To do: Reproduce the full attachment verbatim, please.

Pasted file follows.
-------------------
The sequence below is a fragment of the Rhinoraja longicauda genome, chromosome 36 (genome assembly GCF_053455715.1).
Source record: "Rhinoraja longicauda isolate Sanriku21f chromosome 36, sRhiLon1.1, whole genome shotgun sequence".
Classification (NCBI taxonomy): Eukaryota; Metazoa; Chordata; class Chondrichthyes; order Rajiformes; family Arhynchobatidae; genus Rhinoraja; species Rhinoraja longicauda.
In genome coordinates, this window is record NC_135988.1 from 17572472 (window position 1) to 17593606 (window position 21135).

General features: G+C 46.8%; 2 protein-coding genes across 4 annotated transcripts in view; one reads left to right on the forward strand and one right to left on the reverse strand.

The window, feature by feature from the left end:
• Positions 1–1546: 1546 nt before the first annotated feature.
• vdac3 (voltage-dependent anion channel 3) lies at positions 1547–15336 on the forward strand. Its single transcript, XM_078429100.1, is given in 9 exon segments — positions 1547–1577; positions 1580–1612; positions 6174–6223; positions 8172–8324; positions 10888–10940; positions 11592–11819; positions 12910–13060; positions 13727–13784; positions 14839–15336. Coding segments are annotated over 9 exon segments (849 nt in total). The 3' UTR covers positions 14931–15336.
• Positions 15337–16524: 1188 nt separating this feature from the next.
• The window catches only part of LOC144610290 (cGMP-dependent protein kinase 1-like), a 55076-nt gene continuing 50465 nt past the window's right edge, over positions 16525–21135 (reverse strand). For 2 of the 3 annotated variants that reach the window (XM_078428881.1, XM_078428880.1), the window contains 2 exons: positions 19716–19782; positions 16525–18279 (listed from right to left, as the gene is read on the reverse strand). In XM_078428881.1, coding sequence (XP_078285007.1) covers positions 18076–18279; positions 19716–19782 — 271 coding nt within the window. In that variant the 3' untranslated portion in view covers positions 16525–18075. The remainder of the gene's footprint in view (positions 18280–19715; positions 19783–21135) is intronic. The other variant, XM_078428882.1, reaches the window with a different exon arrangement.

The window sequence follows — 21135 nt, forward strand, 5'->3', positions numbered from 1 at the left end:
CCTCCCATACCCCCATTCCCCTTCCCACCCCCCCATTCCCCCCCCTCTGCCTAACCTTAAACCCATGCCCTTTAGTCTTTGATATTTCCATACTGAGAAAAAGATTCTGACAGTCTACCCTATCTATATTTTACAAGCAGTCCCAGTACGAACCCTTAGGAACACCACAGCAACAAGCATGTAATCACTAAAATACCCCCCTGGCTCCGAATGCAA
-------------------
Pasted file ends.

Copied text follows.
The sequence below is a fragment of the Rhinoraja longicauda genome, chromosome 36 (genome assembly GCF_053455715.1).
Source record: "Rhinoraja longicauda isolate Sanriku21f chromosome 36, sRhiLon1.1, whole genome shotgun sequence".
Classification (NCBI taxonomy): Eukaryota; Metazoa; Chordata; class Chondrichthyes; order Rajiformes; family Arhynchobatidae; genus Rhinoraja; species Rhinoraja longicauda.
In genome coordinates, this window is record NC_135988.1 from 17572472 (window position 1) to 17593606 (window position 21135).

General features: G+C 46.8%; 2 protein-coding genes across 4 annotated transcripts in view; one reads left to right on the forward strand and one right to left on the reverse strand.

The window, feature by feature from the left end:
• Positions 1–1546: 1546 nt before the first annotated feature.
• vdac3 (voltage-dependent anion channel 3) lies at positions 1547–15336 on the forward strand. Its single transcript, XM_078429100.1, is given in 9 exon segments — positions 1547–1577; positions 1580–1612; positions 6174–6223; positions 8172–8324; positions 10888–10940; positions 11592–11819; positions 12910–13060; positions 13727–13784; positions 14839–15336. Coding segments are annotated over 9 exon segments (849 nt in total). The 3' UTR covers positions 14931–15336.
• Positions 15337–16524: 1188 nt separating this feature from the next.
• The window catches only part of LOC144610290 (cGMP-dependent protein kinase 1-like), a 55076-nt gene continuing 50465 nt past the window's right edge, over positions 16525–21135 (reverse strand). For 2 of the 3 annotated variants that reach the window (XM_078428881.1, XM_078428880.1), the window contains 2 exons: positions 19716–19782; positions 16525–18279 (listed from right to left, as the gene is read on the reverse strand). In XM_078428881.1, coding sequence (XP_078285007.1) covers positions 18076–18279; positions 19716–19782 — 271 coding nt within the window. In that variant the 3' untranslated portion in view covers positions 16525–18075. The remainder of the gene's footprint in view (positions 18280–19715; positions 19783–21135) is intronic. The other variant, XM_078428882.1, reaches the window with a different exon arrangement.

The window sequence follows — 21135 nt, forward strand, 5'->3', positions numbered from 1 at the left end:
CCTCCCATACCCCCATTCCCCTTCCCACCCCCCCATTCCCCCCCCTCTGCCTAACCTTAAACCCATGCCCTTTAGTCTTTGATATTTCCATACTGAGAAAAAGATTCTGACAGTCTACCCTATCTATATTTTACAAGCAGTCCCAGTACGAACCCTTAGGAACACCACAGCAACAAGCATGTAATCACTAAAATACCCCCCTGGCTCCGAATGCAA